New Padres GM: Bud Black returning as manager in 2015
Arguably the worst year in San Diego Padres history ended with an eighth straight season out of the playoffs and manager Bud Black still employed.
Now it's new general manager A.J. Preller's turn to start putting his stamp on a team that has good pitching, is in desperate need of impact bats and continues to struggle early in the season and then plays well when it's too late to matter.
Other than Black's status, Preller was short on specifics when he met with reporters Monday.
"Buddy's the manager here going forward," said Preller, who was hired on Aug. 6 to replace Josh Byrnes, who had been fired 1-1/2 months earlier.
Black is under contract for 2015, meaning the Padres will at some point have to discuss an extension or part ways with their skipper since 2007.
"He's intelligent," Preller said. "I think the club played hard for him all the way throughout. I think guys like playing for him. I feel good about him here the next year."
The Padres have had only two winning seasons under Black. They lost a 13-inning wild-card play-in game at Colorado in 2007, his first season, and won 90 games in 2010 but stumbled down the stretch and missed the playoffs.
"There's a lot of factors that go into it," Preller said. "Down the road, that's going to be the goal, to get into the postseason play and play deep into the postseason. I feel like here for next year that Buddy's going to be the guy who's going to lead us to get to that area."
As Preller evaluates the whole organization, he said the important questions are: "To get to a championships level, what do we have to get to? To play in the postseason, what do we have to get to? That's going to hopefully set the standard and the bar to measure everyone."
The Padres finished third in the National League West at 77-85, 17 games behind the division-champion Los Angeles Dodgers.
While the record was one win better than the 76-86 finishes in the previous two seasons, the Padres' season went wrong on many levels.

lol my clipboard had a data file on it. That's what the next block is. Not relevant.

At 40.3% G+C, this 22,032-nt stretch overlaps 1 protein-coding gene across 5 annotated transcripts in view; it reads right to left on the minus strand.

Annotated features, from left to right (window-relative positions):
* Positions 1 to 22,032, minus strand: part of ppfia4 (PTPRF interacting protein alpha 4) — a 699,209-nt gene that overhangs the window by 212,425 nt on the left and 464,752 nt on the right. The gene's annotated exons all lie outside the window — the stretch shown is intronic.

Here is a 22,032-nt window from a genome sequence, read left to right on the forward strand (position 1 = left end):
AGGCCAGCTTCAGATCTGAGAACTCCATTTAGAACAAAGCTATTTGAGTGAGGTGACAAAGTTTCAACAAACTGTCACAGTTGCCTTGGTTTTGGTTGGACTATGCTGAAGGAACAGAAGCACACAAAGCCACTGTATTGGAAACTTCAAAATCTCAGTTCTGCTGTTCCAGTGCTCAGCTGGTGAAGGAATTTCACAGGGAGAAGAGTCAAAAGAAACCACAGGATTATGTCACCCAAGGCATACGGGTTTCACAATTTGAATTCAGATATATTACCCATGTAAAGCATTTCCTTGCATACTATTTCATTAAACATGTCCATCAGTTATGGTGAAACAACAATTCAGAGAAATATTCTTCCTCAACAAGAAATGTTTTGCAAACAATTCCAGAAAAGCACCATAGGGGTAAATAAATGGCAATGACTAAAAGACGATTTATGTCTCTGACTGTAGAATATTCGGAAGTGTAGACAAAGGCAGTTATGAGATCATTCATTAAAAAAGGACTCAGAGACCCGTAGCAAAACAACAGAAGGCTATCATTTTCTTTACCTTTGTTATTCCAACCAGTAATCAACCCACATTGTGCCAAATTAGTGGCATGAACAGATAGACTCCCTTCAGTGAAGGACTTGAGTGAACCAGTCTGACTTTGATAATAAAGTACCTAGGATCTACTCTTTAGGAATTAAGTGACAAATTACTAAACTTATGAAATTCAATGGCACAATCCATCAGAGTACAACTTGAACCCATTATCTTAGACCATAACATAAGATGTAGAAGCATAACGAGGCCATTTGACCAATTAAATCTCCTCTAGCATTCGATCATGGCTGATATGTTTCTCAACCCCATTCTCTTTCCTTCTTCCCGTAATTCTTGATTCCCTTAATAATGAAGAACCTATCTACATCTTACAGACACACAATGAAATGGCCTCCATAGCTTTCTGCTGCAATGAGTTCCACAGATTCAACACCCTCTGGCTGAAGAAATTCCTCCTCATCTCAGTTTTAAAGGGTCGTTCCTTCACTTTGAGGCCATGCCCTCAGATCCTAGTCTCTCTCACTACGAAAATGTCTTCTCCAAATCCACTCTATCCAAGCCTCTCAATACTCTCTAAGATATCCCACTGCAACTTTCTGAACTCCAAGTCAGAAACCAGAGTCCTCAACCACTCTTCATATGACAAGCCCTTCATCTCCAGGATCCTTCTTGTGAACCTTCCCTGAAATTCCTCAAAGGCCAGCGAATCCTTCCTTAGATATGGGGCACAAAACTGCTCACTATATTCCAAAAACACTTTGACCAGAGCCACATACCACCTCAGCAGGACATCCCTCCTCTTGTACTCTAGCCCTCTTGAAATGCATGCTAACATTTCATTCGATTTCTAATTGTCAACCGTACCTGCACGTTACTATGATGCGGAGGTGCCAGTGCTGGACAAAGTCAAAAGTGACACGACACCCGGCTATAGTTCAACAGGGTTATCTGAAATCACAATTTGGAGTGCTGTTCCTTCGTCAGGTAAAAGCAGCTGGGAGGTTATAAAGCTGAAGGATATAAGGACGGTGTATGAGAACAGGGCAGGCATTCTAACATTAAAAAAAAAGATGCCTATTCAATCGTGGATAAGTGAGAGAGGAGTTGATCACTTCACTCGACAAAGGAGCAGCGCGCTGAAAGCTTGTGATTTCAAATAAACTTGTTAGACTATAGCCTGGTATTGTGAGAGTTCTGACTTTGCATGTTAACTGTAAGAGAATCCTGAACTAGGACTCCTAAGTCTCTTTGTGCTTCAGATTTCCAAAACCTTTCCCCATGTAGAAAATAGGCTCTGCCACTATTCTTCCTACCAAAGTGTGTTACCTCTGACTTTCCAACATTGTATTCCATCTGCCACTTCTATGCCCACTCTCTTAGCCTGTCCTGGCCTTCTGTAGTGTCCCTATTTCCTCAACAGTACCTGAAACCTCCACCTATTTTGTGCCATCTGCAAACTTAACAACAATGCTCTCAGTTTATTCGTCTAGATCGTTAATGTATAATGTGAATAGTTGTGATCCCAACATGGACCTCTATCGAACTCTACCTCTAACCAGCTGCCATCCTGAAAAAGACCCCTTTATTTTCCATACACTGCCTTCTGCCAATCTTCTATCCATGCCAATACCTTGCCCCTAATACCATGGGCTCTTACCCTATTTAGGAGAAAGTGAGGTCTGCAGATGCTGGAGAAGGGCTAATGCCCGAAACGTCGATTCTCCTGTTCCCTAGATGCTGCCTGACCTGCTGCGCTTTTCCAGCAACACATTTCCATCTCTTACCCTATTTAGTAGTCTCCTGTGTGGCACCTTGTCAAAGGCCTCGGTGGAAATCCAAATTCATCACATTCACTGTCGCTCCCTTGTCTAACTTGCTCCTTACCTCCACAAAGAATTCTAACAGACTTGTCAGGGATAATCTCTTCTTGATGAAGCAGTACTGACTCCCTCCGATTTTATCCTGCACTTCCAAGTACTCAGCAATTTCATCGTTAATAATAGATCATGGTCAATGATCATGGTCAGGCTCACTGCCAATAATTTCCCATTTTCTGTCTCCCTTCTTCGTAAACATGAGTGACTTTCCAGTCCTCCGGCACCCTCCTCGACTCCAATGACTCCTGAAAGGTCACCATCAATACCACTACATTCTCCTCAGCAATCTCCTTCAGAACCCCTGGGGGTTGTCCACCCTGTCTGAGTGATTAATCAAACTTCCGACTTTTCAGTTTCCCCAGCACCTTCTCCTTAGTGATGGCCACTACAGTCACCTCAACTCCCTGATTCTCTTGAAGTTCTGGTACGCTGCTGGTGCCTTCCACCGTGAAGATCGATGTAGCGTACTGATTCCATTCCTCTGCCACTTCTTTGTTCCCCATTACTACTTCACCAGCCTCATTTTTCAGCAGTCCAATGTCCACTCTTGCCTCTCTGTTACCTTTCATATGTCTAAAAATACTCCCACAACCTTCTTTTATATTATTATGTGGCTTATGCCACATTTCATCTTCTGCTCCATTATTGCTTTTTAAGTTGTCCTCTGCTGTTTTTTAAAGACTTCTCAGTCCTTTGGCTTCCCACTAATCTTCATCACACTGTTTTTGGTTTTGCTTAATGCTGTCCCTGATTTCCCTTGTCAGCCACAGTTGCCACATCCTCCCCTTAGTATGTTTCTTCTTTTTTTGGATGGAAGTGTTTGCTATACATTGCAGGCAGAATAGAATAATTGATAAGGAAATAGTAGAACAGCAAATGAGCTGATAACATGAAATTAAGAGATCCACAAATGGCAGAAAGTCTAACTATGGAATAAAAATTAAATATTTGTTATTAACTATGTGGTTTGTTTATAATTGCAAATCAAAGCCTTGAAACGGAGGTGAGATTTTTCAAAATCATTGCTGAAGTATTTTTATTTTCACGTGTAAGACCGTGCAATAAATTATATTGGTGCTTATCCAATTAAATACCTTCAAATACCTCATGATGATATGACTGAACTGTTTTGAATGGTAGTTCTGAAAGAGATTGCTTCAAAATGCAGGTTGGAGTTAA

Hall of Fame broadcaster Jerry Coleman died in January and Hall of Famer Tony Gwynn died in June.
The Padres' offense was historically awful in the first half. San Diego was no-hit by Tim Lincecum for the second time in less than a year.
Center fielder Cameron Maybin was suspended for 25 games without pay after testing positive for amphetamine.
Shortstop Everth Cabrera was arrested for investigation of driving under the influence of marijuana. Cabrera was suspended for the final 50 games of 2013 for his connection to the Biogenesis of America scandal.
On a team lacking star power, there was underwhelming play all through the lineup, including by left fielder Carlos Quentin, Maybin, first baseman Yonder Alonso, second baseman Jedd Gyorko and center fielder Will Venable. Some of it was because of injury.
Quentin was hampered by more knee trouble and played in only 50 games, his fewest in three years with his hometown Padres. He's due $8 million in the final year of his contract.
Preller said the club will evaluate Cabrera, who also has had injury problems.
Preller said the Padres have to figure out if the slow starts are a fluke or a trend.
"I do think for the most part, though, it really starts with talent," he said. "It starts with talent in players who are adding more talent and guys that have talent that are plus-chemistry. If you have those factors, hopefully it will lead us to playing more consistent baseball throughout the year."
There were also missteps by upper management, including naming a plaza at Petco Park for former commissioner Bud Selig, drawing an instant and huge backlash from fans.
Preller probably will have to tap the organization's pitching depth if he trades for bats.
"I think that's an area where teams are going to hit us on this offseason," he said. "I think it's an area where we have not necessarily a surplus, but guys who are attractive to other clubs."